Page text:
Can Beetroot Juice Keep Our Brains Sharp Later In Life?
An innovated clinical trial will investigate how drinking beetroot juice impacts the brain function in older adults, via the bacteria that live in our mouths.
A donation from University of Exeter alumnus Tom Morgan (Business Economics 1999) is supporting the new research. Beetroot juice is high in dietary nitrate, which our oral microbiome processes and turns into nitric oxide, a molecule which plays a key role in transmitting information between cells and regulating blood vessels.
As we get older the production of nitric oxide production is lower, and this is associated with poorer vascular (blood vessel) and cognitive (brain) health. Diets can increase this production but few adults eat enough to produce what the body needs. Previous studies at University of Exeter have found that drinking beetroot juice alters the mouth microbiome, indicating higher levels of nitric oxide, meaning less risk of disease and inflamation.
Professor Anni Vanhatalo, Professor of Human Physiology at the University of Exeter, is one of the lead academics on the new study. She said: " The oral microbiome is increasingly being recognised as an exciting avenue for cognitive health research."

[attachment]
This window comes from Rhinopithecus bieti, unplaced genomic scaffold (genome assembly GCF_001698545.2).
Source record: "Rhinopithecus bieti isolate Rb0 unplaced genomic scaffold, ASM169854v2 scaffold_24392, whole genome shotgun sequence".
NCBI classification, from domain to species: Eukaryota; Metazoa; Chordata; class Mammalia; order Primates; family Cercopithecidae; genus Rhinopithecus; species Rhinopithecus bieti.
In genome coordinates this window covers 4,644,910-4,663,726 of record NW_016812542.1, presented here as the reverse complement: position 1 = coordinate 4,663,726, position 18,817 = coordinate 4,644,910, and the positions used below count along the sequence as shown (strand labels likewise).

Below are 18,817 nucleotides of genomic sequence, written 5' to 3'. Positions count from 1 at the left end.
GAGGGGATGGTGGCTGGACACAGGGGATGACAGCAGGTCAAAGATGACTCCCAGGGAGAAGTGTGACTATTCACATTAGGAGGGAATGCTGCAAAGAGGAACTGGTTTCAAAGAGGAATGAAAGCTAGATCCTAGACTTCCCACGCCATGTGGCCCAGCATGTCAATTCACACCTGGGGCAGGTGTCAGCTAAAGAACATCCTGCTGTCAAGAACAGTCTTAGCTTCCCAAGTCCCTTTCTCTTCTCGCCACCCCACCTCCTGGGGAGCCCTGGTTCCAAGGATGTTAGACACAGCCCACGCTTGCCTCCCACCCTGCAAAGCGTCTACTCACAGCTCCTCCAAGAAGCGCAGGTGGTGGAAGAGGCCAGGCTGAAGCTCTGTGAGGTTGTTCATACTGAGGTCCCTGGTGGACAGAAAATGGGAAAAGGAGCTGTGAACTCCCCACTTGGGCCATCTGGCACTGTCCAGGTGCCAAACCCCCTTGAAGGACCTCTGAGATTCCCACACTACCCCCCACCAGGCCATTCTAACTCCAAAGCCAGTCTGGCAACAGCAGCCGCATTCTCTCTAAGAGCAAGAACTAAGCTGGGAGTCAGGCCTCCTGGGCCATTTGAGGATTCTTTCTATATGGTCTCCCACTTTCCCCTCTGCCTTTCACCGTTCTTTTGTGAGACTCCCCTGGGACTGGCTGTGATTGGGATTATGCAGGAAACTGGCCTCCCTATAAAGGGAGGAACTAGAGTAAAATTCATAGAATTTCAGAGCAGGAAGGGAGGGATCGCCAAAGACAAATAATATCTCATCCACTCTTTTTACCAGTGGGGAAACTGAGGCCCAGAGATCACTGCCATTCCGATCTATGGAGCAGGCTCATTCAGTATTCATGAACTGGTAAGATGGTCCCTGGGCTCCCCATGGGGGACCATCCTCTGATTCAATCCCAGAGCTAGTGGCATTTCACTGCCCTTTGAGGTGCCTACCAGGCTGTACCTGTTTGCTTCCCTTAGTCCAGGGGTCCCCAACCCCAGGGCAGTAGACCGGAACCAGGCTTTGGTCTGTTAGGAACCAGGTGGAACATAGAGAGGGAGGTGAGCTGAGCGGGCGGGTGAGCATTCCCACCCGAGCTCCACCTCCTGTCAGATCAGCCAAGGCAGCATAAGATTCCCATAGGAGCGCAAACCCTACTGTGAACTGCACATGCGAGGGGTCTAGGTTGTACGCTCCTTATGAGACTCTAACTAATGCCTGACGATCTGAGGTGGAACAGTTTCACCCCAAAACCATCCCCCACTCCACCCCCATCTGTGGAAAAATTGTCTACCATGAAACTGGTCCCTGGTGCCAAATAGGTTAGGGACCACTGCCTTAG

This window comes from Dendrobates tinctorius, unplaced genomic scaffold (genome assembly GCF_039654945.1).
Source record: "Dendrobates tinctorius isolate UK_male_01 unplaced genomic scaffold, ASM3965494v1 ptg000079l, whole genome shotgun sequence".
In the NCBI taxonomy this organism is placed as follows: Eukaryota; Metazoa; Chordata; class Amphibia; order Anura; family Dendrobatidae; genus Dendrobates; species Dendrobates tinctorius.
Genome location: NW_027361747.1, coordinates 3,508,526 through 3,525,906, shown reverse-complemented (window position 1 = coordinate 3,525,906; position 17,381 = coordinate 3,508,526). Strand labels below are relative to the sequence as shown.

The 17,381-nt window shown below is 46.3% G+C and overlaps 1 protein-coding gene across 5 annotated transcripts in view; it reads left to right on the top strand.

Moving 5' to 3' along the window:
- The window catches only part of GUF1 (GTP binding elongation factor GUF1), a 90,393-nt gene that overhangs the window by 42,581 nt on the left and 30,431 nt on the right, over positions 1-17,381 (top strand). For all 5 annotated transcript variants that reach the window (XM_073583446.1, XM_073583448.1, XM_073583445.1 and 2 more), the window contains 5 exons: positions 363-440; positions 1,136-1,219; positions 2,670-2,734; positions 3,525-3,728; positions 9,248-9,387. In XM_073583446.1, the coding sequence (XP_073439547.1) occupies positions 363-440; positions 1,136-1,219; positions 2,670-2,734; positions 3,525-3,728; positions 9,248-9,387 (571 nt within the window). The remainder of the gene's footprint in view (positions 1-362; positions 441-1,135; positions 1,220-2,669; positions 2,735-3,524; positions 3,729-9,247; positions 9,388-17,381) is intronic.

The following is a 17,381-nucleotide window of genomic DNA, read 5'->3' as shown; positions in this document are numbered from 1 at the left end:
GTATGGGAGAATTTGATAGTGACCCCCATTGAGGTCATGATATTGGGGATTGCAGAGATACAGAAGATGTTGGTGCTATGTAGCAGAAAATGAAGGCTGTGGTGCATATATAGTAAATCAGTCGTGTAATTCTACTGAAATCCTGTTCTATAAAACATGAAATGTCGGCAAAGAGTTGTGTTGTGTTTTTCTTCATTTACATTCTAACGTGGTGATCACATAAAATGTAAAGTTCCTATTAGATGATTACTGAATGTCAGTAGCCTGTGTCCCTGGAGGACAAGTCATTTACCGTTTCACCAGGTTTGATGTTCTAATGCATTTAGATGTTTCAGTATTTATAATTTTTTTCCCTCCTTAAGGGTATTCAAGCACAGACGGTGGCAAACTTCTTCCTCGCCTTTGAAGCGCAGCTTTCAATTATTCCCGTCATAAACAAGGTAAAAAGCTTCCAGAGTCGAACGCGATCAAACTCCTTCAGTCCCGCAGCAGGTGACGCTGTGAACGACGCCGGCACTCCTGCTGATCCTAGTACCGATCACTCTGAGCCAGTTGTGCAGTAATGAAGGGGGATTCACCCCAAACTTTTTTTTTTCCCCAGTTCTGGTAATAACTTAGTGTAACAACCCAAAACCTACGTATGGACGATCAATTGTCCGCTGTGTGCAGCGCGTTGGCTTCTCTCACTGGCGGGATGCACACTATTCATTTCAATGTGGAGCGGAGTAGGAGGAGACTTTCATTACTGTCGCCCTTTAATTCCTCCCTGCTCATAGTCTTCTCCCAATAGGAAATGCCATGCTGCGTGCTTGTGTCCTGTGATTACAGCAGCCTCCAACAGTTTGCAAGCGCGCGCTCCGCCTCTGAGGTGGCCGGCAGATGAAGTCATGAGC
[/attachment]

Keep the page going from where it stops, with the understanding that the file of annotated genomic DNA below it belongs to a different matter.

She added: "The University of Exeter has led the way on previous research which suggests that dietary nitrate, which is found in beetroot juice, may enhance brain function. Our clinical trial is needed to see if we can confirm these findings in older people. This project has a really exciting potential to impact early detection of dementia risk."
The new trial will be 60 participants recruited through PROTECT online platform which holds 25,000 people over the age of 40, it's a custom-made to support trials like this. Half will be sent beetroot juice supplements and the other half will receive a specially produced beetroot juice with the dietary nitrate removed, to act as a placebo for research. All participants will undertake cognitive tests at the beginning and end of a 12-week period again on the PROTECT platform, as well as providing saliva samples to detect any changes in their oral microbiome.
The study is led by the University of Exeter and the Institute of Psychiatry Psychology & Neuroscience (IoPPN) at King's College London, and funded by National Institute for Health Research (NIHR) Maudsley Biomedical Research Centre.